Over the years, I have come to loathe U.S. Presidential debates.
I've viewed (double entendre intended) them as one of the rare curses of my profession. I've watched because I know clients will ask me what I thought about the candidates' performances.
On those occasions when I've had a horse in the race, of course, the debates were inherently more interesting, and the stakes more important.
Otherwise, most debates are like police work: long periods of boredom broken periodically by a moment of excitement.
Tonight's Fox News/Washington Examiner sponsored Republican Primary Debate from Ames, Iowa was different. I found it entertaining.
Kudos go to Bret Baier who wins top prize for a superb job as moderator. He has the talent of asking good questions, keeping things mostly on track, without being self-important. He has what some of the candidates lack, that sense of being a fun guy to be with.
So what did I think of the candidates?
Here, 90 minutes after the debate was over, and without having taken any notes to refer to, is what I still remember:
- Governor Pawlenty--mean spirited. Drop out now and save your money.
- Pawlenty--best line of the evening, his promise to go cook dinner or mow the lawn of anyone who could find President Obama's financial plan. Weakened the line by adding he'd only mow up to an acre, so Mitt Romney's place wouldn't qualify. Thanks Tim for letting us know Mitt is wealthy, we'd never have known.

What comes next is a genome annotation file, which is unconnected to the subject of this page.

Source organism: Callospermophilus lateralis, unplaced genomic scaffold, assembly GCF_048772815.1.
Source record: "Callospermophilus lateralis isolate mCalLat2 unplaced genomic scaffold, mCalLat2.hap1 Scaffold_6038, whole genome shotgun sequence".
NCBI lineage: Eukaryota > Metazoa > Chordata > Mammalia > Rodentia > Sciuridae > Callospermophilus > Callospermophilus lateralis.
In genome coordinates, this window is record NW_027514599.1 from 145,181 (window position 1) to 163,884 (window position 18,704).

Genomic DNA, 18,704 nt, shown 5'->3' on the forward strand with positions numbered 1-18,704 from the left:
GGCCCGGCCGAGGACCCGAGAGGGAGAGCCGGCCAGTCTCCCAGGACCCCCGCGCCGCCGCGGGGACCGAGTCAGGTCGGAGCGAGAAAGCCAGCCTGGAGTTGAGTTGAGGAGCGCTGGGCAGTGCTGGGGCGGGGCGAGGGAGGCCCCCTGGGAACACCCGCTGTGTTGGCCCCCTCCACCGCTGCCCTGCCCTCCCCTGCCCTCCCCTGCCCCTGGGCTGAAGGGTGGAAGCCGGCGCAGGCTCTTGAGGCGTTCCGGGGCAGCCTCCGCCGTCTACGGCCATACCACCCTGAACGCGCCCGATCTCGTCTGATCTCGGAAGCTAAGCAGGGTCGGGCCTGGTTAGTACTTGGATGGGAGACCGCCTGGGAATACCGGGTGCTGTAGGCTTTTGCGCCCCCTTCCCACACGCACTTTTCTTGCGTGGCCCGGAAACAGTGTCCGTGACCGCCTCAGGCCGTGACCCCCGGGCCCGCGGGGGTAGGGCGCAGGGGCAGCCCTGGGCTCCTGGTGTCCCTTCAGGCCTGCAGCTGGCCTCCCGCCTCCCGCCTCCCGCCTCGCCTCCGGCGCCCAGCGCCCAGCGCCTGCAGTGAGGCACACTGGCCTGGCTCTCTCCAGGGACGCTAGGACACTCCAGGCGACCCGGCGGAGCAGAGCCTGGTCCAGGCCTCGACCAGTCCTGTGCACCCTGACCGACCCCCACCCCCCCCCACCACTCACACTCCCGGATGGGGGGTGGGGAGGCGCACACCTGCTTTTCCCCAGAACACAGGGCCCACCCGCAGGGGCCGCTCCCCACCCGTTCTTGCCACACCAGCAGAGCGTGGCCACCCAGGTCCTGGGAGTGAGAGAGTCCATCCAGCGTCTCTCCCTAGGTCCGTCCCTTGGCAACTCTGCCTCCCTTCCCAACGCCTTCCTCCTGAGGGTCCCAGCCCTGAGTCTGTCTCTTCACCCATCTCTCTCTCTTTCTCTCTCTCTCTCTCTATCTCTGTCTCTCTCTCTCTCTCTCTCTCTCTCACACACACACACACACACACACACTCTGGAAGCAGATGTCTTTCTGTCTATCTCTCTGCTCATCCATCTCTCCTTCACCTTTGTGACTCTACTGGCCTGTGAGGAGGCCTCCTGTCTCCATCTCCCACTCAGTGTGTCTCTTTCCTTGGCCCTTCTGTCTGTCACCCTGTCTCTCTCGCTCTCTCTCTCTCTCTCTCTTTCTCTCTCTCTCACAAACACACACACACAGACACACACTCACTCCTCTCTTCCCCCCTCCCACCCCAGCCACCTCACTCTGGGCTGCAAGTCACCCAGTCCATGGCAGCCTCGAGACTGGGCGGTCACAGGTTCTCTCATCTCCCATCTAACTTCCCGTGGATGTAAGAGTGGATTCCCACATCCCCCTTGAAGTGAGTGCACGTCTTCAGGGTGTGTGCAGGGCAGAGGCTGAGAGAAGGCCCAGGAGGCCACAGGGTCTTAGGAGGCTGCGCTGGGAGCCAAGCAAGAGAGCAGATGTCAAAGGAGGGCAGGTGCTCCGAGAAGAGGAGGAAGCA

- Mitt--came across presidential, pretty much as I would have expected. But worst answer (at least his) changed the poem at the base of the under-renovation Statue of Liberty. No more "give us your tired, your poor, your huddled masses yearning to be free." Nope, under Romney it'll be "give us your yearning to achieve, your bright and newly Ph.Deed."
- Rick Santorum--you whoo! I'm over here! Can I play too?
- Santorum--gets award for being able to mention how often he's been in Iowa without ever once referring to any one person he's talked to.
- Professor Gingrich--I've always admired Newt's ability to analyze problems and come up with ideas worth discussing. He attacked "gotcha questions" and won the audience. Debates give him a good forum for his ideas. He's not a formidable contender for president.
- Jon Huntsman--did better than I expected. Handled issue of his support for civil unions, which all others on the stage oppose, credibly. No mention of what he achieved as ambassador to China. Biggest problem will be running on his record while governor of Utah. He did a great job, but Utah is hardly typical of the other 49 (okay, maybe Idaho) 48 states.
- Ron Paul--lov'm or hate'm, ya gotta lov'm. Says what he thinks without having to poll for his positioning.
- Herman Cain--in some ways the most real of them all. He talks process-accurately define the problem, ask the right questions, before extolling a solution. A candidate who can say, "I don't know, but I'll find out." How novel!
- Michele Bachmann--Is this the same lady as the one on the front of Newsweek? Should have responded to Pawlenty's attack without engaging him. Would have kept herself out of the mud and made him look even more mean spirited. I think she should make more (I didn't hear any) reference to her time as a prosecutor.
- Rick Perry--good example of how to be present while being absent. We'll be waiting to see him next time.
All in all, not as fun or mentally engaging as watching The Mentalist, but still a good evening of entertainment.